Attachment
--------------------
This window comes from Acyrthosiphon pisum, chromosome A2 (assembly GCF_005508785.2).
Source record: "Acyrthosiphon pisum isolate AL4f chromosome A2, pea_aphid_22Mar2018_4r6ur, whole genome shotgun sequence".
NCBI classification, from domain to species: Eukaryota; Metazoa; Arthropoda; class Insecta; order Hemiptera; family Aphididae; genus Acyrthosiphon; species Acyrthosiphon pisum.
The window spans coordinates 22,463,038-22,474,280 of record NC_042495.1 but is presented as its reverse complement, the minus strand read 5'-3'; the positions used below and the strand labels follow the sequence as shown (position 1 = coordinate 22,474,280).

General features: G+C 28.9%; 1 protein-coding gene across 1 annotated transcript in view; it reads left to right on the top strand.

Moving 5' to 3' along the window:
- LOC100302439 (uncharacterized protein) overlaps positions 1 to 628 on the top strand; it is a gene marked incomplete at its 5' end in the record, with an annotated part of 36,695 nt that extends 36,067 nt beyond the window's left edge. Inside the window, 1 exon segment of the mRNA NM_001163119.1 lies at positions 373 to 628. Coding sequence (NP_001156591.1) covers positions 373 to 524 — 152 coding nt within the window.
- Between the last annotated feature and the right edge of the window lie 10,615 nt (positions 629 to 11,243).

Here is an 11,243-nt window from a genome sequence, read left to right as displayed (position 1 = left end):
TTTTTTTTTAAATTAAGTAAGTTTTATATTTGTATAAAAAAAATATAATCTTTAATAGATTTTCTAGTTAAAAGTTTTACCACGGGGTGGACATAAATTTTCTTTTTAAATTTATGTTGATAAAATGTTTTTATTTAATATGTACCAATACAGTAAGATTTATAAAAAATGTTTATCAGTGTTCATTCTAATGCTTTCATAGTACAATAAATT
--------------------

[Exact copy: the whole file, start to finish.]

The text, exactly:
This window comes from Acyrthosiphon pisum, chromosome A2 (assembly GCF_005508785.2).
Source record: "Acyrthosiphon pisum isolate AL4f chromosome A2, pea_aphid_22Mar2018_4r6ur, whole genome shotgun sequence".
NCBI classification, from domain to species: Eukaryota; Metazoa; Arthropoda; class Insecta; order Hemiptera; family Aphididae; genus Acyrthosiphon; species Acyrthosiphon pisum.
The window spans coordinates 22,463,038-22,474,280 of record NC_042495.1 but is presented as its reverse complement, the minus strand read 5'-3'; the positions used below and the strand labels follow the sequence as shown (position 1 = coordinate 22,474,280).

General features: G+C 28.9%; 1 protein-coding gene across 1 annotated transcript in view; it reads left to right on the top strand.

Moving 5' to 3' along the window:
- LOC100302439 (uncharacterized protein) overlaps positions 1 to 628 on the top strand; it is a gene marked incomplete at its 5' end in the record, with an annotated part of 36,695 nt that extends 36,067 nt beyond the window's left edge. Inside the window, 1 exon segment of the mRNA NM_001163119.1 lies at positions 373 to 628. Coding sequence (NP_001156591.1) covers positions 373 to 524 — 152 coding nt within the window.
- Between the last annotated feature and the right edge of the window lie 10,615 nt (positions 629 to 11,243).

Here is an 11,243-nt window from a genome sequence, read left to right as displayed (position 1 = left end):
TTTTTTTTTAAATTAAGTAAGTTTTATATTTGTATAAAAAAAATATAATCTTTAATAGATTTTCTAGTTAAAAGTTTTACCACGGGGTGGACATAAATTTTCTTTTTAAATTTATGTTGATAAAATGTTTTTATTTAATATGTACCAATACAGTAAGATTTATAAAAAATGTTTATCAGTGTTCATTCTAATGCTTTCATAGTACAATAAATT